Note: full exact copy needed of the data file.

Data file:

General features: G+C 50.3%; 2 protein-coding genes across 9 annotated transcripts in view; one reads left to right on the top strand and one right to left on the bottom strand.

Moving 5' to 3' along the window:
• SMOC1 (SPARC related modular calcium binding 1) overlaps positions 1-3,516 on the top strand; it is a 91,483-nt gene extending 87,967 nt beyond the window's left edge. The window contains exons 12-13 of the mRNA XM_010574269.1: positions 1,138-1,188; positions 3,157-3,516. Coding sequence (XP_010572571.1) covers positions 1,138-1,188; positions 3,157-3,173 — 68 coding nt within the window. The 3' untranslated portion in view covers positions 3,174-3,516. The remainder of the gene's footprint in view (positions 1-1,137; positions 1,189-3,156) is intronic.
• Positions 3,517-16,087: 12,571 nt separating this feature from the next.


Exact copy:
General features: G+C 50.3%; 2 protein-coding genes across 9 annotated transcripts in view; one reads left to right on the top strand and one right to left on the bottom strand.

Moving 5' to 3' along the window:
• SMOC1 (SPARC related modular calcium binding 1) overlaps positions 1-3,516 on the top strand; it is a 91,483-nt gene extending 87,967 nt beyond the window's left edge. The window contains exons 12-13 of the mRNA XM_010574269.1: positions 1,138-1,188; positions 3,157-3,516. Coding sequence (XP_010572571.1) covers positions 1,138-1,188; positions 3,157-3,173 — 68 coding nt within the window. The 3' untranslated portion in view covers positions 3,174-3,516. The remainder of the gene's footprint in view (positions 1-1,137; positions 1,189-3,156) is intronic.
• Positions 3,517-16,087: 12,571 nt separating this feature from the next.